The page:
LIMESTONE – When it comes to focusing on your studies, the Maine School of Science and Mathematics is in a rural location that can’t be beat.
But when it comes to selling the statewide magnet school to the rest of Maine, operating in a small Aroostook County town has its disadvantages.
Walt Warner, MSSM executive director, said recently that school officials are working to change the perception of being “too far away from the rest of Maine” as they try to establish a bigger statewide presence while remaining in the small town.
MSSM officials are developing working relationships with other science and math entities in the state such as the University of Maine, using word of mouth and marketing efforts to promote the school and strengthening their relationship to the Limestone Community School and the town of Limestone.
The idea for MSSM came about as part of a townwide visioning process in the early 1990s when Limestone residents realized that the impending closure of Loring Air Force Base in 1994 would drastically cut the size of their school system. They knew they couldn’t afford to maintain their state-of-the art high school on their own, even if the elementary school moved in, so they opted to turn part of the facility into a magnet school for high school students gifted in science and mathematics.
MSSM now employs about 40 people and has an annual payroll close to $900,000 per year. In 2005, enrollment was at 107 students. This year, it’s 130. Officials expect to reach 150 students by 2008.
While enrollment hasn’t grown as quickly as anticipated, Warner said that officials have no intention of going anywhere. He believes the school has established itself as a premier institution for advanced students.
When The Jackson Laboratory in Bar Harbor received a $15 million genetics research grant and needed to complete an educational component as part of that grant, officials called MSSM. Warner said the selection was natural – the school had developed a relationship with the laboratory through summer internships, and students had shown they were of the highest caliber.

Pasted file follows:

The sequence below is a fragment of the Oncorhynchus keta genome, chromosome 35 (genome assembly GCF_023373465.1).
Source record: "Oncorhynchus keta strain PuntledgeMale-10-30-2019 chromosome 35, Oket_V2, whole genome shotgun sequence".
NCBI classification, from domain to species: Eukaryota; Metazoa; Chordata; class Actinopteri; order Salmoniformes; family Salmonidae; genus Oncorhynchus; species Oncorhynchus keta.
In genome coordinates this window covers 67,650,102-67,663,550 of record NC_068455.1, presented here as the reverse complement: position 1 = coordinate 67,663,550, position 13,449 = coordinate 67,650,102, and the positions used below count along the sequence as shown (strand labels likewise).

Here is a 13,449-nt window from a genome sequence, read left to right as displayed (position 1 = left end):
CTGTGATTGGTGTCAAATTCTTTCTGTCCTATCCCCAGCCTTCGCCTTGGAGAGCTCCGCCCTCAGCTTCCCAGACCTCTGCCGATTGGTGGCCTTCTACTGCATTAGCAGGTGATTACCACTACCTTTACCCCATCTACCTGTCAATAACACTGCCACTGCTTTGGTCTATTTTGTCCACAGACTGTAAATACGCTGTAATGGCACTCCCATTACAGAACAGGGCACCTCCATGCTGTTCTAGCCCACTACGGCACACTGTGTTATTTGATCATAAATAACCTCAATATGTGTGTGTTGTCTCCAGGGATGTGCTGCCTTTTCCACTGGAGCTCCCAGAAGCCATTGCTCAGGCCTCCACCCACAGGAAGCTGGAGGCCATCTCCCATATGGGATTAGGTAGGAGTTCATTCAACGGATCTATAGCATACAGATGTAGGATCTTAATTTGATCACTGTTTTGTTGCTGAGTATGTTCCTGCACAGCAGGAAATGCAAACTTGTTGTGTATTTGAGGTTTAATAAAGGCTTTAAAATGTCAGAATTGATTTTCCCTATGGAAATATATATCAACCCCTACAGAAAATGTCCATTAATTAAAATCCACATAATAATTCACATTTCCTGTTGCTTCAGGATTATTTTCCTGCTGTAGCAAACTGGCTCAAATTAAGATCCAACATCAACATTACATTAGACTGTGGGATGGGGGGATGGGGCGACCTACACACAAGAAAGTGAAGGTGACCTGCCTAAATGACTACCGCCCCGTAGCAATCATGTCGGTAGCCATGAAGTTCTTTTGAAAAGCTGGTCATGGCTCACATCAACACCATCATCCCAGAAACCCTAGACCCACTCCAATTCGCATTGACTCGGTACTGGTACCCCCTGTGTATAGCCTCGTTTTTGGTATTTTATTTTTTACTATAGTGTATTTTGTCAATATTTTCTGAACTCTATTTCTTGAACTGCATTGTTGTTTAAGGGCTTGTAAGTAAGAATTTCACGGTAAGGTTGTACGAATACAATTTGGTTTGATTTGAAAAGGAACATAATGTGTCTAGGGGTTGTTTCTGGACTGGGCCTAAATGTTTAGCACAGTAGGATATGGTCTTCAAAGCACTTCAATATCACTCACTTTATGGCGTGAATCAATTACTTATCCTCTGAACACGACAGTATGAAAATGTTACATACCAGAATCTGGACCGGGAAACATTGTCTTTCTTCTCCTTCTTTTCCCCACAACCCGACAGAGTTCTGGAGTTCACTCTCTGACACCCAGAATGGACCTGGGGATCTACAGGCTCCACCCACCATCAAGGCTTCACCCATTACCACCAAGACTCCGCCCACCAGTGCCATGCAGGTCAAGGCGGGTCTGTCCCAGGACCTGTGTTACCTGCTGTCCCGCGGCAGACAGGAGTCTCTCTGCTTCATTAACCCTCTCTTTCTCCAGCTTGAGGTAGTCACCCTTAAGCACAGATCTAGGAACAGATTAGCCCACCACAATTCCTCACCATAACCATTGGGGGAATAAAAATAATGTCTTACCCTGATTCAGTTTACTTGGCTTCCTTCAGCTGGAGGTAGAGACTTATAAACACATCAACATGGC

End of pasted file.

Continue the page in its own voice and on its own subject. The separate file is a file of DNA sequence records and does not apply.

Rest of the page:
Two MSSM seniors are taking a computational biology research course that involves traveling to Bar Harbor to do lab work. Warner said that the last time the students were at Jackson Laboratory, they were the only non-doctorates in the room.
With more than a decade’s worth of students who have tackled the rigorous education, MSSM officials believe word about the magnet school is making it around the state slowly but surely. Officials also are implementing a marketing and public relations initiative which they are hoping will help to establish brand recognition of the school in Maine.
Officials also are working with the town and local school to help ensure MSSM’s future. The school entered into an agreement with the Limestone Development Foundation and the town office this summer to help with strategic planning and fundraising that encourages Limestone’s economic development.
Warner said partnership officials are raising money and have written grants so they can hire a consultant to run a visioning retreat for the town. They expect the retreat to take place in January.
“One goal of the retreat is to focus on ways we can promote economic development in the downtown,” Warner said, “and to put in place a plan to work with the local Chamber for downtown beautification, so it will be more attractive to business folks.”
The partnership also has secured a commitment from Northern Maine Development Commission to help in writing a Maine State Planning Office grant for about $20,000 to follow up on the goals set at the retreat and to update the town’s 10-year comprehensive plan which will expire in August 2007.
“I hope that the exciting possibilities being explored create a situation where LCS can remain a vibrant and successful school, that the town can continue the progress it’s made since the base closed, and that the three of us can continue to strengthen the partnership we’ve had for the last 12 years,” Warner said.